21 November 2019
The telco has embarked on changes to its sales practices amid an investigation by the Australian Competition and Consumer Commission (ACCC) and mounting public scrutiny.
Senior executives made the announcement during an unexpected trip to Western Australia’s far north, a region where some believe thousands could be affected.
The move has been cautiously welcomed by one community-based financial counsellor, though more details have been sought.
One customer is too many
Telstra has claimed those affected represent a small fraction of customers, but in Broome yesterday, Telstra’s executive for consumer and small business Michael Ackland admitted even one person was too many.
PHOTO: Telstra executive Michael Ackland (left) travelled to regional Australia to speak with Telstra employees and customers. (ABC Kimberley: Matt Bamford)
“It is completely in our interests to resolve these issues. There is no commercial upside having customers on plans they can’t afford,” he said.
An investigation by the ABC found dozens of Telstra customers were in serious debt after being sold contracts costing up to $250 a month.
Mr Ackland denied Telstra had been forced to act by the ACCC inquiry and media exposure.
“We’ve been working on these issues for a number of years,” he said.
In a bid to restore community faith, customers sold mobile phones and contracts they could not afford will have debts over $1,000 written off.
More efforts will also be made on credit checks and there will be a greater emphasis on cultural awareness training for staff dealing with Aboriginal customers.
“We’re willing to spend whatever it takes to buy back people’s debt if they’re in a position that they can’t afford to pay it back,” Mr Ackland said.
The telco said it had started contacting customers and financial counsellors.
PHOTO: Caitlyn Roe is one of potentially thousands of Telstra customers in serious debt due to unaffordable contracts. (ABC News: Amy Bainbridge)
After travelling to remote communities in Alice Springs, Mr Ackland said he had prepared to meet with community leaders in the Kimberley.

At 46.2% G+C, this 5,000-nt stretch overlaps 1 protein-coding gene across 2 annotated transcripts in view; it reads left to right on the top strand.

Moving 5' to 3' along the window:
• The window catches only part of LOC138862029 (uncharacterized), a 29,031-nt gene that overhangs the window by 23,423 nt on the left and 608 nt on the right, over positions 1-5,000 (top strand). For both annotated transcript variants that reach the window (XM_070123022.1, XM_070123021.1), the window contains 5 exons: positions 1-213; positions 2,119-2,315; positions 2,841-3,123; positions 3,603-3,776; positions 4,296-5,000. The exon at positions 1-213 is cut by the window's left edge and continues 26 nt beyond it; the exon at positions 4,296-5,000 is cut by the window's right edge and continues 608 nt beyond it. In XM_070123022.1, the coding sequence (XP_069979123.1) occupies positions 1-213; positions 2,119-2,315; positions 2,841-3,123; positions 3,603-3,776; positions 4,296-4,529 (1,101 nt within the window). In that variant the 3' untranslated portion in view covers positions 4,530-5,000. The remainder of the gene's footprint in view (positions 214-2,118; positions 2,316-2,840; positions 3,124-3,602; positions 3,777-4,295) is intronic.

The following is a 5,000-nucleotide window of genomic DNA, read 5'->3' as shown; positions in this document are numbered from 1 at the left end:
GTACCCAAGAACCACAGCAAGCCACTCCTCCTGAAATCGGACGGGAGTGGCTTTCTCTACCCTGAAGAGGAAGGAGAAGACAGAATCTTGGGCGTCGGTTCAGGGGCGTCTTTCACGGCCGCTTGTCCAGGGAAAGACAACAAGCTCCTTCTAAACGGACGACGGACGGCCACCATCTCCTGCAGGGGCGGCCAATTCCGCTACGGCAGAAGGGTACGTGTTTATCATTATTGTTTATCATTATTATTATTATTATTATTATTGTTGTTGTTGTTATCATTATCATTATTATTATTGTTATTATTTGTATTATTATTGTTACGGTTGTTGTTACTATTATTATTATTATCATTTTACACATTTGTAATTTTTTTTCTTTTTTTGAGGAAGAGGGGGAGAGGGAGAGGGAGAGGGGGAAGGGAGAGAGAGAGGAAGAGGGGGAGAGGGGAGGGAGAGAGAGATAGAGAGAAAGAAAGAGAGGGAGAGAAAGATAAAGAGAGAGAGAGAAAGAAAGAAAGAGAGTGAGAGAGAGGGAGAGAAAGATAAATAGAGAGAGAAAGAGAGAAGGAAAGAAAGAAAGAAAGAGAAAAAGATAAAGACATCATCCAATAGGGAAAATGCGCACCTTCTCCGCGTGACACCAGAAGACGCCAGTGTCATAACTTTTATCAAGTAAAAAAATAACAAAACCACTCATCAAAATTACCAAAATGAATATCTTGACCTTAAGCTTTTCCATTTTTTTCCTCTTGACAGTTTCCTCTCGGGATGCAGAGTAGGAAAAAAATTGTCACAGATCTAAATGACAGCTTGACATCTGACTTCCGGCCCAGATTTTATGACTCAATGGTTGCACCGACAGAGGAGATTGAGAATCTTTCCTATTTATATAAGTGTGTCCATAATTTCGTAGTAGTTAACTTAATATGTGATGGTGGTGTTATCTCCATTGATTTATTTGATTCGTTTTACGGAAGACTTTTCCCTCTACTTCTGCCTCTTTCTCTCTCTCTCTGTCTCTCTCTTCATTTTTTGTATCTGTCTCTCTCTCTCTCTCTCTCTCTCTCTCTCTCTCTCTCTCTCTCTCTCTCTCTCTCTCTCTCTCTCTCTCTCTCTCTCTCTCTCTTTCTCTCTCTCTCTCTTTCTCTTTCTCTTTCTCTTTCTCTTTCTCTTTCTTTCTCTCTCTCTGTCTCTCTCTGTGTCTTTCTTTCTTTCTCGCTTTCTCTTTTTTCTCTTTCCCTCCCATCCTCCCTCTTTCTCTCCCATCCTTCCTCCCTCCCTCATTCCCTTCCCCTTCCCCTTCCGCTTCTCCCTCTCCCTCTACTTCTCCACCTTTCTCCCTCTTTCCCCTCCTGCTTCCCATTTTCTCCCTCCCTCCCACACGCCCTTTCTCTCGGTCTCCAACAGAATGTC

However, the true extent of the problem is not yet known.
Telstra has refused to disclose how many customers had been adversely affected by the sales tactics, or how much the company expects to pay out.
It is also unclear what action has been taken against Telstra partners already found to have done the wrong thing.
Devil in the detail
Broome-based financial counsellor Alan Gray has raised concerns about Telstra’s practices for several years.
PHOTO: Broome financial counsellor Alan Gray says Telstra’s changes are welcome but believes more detail is needed. (ABC News: Andrew Seabourne )
He said the announcement was pleasing but only a small step towards a solution.
“I have no doubts that [Telstra] genuinely wants to move forward … [but] this is absolutely not a victory,” he said.
“Since the ACCC investigation was made public in June they’re actually talking to us. So I see this as a positive first step.”
With many affected customers living in regional and remote communities, Mr Gray believes thousands more could be out there.
“We’ve really only scratched the surface,” he said.
“I would estimate somewhere between 10,000 and 20,000 people [are affected].”
Mr Gray called on Telstra to publicly commit funds to address the issue.
“I really don’t think we’ll know that they are serious until they publicly announce a large multi-million dollar budget for compensation and affordable home broadband,” he said.
The ACCC is yet to finalise its investigation.